Eventually my parents asked to Facetime me to “discuss things.” But when the time came around, there was no inquisition, or question like, “Why are you like this?” The only questions they asked were ones of concern about my current state and how I was now. There was my papa saying, “Man or woman, you have a lot of good going for you and don’t let anyone take that away from you,” and my mama saying, “You will always have a place to stay with me.” There was only the table with all of us seated around it enjoying a plate of oranges. Only this time, there are no dry or sour pieces.

Sometimes when I cut my own oranges, sour pieces do inevitably show up. After all, as much as I love my mama, I do live two states away and am “adulting.” So I cut my own. There were months before I came out when my heartache (sponsored by Break Up) felt overwhelmingly lonely, because all I wanted to do was to call her like I used to. Coming out to her opened a new dimension of her love for me. I never would have imagined that my religious Chinese mother would become my confidant again. But here we are, commiserating about my latest and greatest heartache. I no longer have to silently stomach that bitter taste because now, my mama is once again, just another phone call (or Facetime) away.

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In those moments slurping up the orange juice, you knew the love was there and reconciliation was inevitable.

Janine Sy is an emerging writer that currently resides in the intersections of her queer and Asian-American identities. In her spare time, she can be found lifting in a garage near you.

For more of Janine, follow on Instagram @j9sy

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A Celestial Reading

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aka The Luna Naughty

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In summary, we have had a strenuous past four years as QTPOC; however, we have grown from our past traumas to be able to align with our truest power. We are transitioning from these painful pasts to leave behind and are riding a new wave to our greatest self. To curate the future we want, take what you have learned about yourself within the past four years and create a snowball effect to land where you are aiming. Be patient with yourself and others.

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Following the U.S. elections of the last week, the world is collectively transitioning through a pivotally challenging moment in history; although we have overcome many challenges,our bodies are still holding onto residual trauma and anxiety both emotionally and spiritually. It is important that we take a breath to fully process and release these energies before moving forward again. The journey is still a long one, and darkness clings to residual trauma and anxiety. Find a moment of stillness and joy: try some yoga, deep stretching, or watch a movie that makes you feel the feels. One might be able to see that the Nine of Coins has an overwhelming amount of past tribulations at hand, but we always have the power/wisdom in our own hands. As we transition towards the future, we can choose to leave the past in the past.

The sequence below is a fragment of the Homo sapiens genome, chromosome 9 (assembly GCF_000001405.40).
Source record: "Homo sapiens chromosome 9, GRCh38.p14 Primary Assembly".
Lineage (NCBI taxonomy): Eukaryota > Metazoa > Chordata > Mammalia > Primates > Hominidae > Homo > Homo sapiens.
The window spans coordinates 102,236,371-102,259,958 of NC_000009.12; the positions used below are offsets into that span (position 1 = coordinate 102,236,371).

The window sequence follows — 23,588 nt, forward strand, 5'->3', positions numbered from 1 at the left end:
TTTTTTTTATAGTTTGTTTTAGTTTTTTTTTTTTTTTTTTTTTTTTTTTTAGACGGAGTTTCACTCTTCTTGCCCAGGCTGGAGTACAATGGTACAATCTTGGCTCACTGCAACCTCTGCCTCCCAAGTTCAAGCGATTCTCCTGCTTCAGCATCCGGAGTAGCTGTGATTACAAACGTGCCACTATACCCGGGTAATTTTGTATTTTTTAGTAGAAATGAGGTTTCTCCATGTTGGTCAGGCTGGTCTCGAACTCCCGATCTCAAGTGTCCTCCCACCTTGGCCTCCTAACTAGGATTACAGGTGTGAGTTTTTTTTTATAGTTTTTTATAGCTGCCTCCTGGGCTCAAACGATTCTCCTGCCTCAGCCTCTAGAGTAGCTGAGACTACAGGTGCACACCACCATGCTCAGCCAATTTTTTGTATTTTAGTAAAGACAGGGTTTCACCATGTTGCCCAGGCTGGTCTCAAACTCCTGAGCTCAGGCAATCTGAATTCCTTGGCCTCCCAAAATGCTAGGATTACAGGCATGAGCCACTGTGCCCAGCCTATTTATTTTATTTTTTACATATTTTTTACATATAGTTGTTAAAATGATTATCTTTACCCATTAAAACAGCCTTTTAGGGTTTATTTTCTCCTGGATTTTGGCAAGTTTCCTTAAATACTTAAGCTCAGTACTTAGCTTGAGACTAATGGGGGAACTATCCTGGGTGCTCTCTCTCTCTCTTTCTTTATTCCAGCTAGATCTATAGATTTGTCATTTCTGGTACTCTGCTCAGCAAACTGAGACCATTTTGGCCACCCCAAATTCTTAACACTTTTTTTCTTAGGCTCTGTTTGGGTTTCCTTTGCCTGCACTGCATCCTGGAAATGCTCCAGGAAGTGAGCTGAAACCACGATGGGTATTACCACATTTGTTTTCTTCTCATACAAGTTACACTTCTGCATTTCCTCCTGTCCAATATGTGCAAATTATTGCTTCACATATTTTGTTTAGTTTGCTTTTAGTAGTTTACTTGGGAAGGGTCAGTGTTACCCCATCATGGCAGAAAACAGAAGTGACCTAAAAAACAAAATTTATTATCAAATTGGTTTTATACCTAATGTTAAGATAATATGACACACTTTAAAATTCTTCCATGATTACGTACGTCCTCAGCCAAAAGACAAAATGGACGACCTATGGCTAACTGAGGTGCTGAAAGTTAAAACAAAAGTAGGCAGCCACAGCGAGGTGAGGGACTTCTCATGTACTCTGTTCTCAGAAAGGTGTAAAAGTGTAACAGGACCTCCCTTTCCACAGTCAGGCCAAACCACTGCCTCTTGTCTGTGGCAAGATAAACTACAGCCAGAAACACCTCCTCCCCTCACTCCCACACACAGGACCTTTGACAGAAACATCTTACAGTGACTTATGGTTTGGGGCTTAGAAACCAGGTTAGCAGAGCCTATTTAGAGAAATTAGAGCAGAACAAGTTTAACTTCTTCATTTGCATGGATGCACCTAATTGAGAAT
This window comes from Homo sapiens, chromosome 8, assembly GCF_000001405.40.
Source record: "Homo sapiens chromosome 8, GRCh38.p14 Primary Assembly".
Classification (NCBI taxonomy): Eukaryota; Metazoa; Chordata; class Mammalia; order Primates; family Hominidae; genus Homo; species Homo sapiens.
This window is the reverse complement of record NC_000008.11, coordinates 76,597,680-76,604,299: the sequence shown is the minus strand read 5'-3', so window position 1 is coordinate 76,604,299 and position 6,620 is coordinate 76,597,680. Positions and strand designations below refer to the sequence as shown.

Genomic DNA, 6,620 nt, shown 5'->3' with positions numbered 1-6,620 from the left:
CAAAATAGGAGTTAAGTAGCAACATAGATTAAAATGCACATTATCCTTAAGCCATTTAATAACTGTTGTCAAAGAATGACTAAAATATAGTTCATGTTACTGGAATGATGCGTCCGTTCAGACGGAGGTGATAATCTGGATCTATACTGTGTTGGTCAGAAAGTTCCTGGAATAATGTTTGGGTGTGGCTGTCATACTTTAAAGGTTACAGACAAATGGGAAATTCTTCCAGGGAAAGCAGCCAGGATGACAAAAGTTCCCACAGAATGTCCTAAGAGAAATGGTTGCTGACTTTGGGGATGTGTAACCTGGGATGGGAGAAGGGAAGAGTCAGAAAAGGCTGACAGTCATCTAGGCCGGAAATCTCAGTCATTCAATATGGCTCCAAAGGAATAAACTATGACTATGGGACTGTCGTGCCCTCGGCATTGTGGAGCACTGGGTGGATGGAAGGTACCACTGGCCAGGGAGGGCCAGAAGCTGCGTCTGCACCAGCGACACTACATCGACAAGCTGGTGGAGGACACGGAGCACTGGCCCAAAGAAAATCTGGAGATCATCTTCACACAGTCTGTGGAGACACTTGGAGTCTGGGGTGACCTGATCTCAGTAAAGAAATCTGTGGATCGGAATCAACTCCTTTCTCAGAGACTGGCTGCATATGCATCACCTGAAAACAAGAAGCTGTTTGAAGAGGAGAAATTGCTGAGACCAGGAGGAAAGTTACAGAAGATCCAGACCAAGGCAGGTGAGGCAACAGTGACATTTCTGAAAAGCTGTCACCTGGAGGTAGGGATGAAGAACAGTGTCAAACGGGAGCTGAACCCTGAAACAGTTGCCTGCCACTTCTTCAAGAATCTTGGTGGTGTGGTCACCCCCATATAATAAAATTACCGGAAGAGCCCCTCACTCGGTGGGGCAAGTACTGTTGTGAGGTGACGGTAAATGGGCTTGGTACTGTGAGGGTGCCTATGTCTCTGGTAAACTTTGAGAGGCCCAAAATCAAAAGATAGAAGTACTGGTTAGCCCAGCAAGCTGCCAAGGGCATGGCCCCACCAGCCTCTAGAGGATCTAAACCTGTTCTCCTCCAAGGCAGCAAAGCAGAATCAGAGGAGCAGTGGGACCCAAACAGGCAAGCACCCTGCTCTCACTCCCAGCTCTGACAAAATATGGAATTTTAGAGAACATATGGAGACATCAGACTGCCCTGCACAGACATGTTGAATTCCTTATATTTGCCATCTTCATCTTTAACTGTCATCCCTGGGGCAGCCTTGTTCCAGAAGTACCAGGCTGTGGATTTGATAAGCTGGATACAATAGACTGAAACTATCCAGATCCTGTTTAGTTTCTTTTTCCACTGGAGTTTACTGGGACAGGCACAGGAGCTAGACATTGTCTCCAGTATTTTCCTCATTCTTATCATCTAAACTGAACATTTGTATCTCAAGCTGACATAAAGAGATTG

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The term ‘death’ tends to be loaded with negative connotations; however, it just means that one segment of life is closing so that another chapter can finally begin.This card clearly mirrors the imminent change of U.S. presidency, but what does it mirror on a personal level? As the tide begins to turn on a global-political scale, how will you personally ride the new wave? The snake is a familiar motif for death because they shed their past selves to become an even better version of themselves. What parts of yourself from the last four years will you leave behind? What parts will become the foundation for your next evolution?


The Seeker of Wands and the Star in transition shows us that our lives are energetically and spiritually aligning with the Universe; however, there is still an immense amount of work to be done. Take things step by step and write out your next moves. Start with simple tasks and allow these small victories to snowball into bigger success. The Seeker of Wands is a master of creativity and has the power to create their own future. The Star is a motif that even in the darkest of times, you are manifesting and aligning to our brightest futures.





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Ian Simmons-Francisco is a happa witch studying different types of oracle reading and psychology. Ian’s pronouns are they/them and in drag they go by ‘The Luna Naughty’

For more of Ian/Luna, follow on Instagram @thelunanaughty

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We hope you enjoyed this week's issue of DIS-ORIENT.

Check back next week for the next issue! 

Stay alive! Stay safe! Celebrate the victories! We need you! We love you!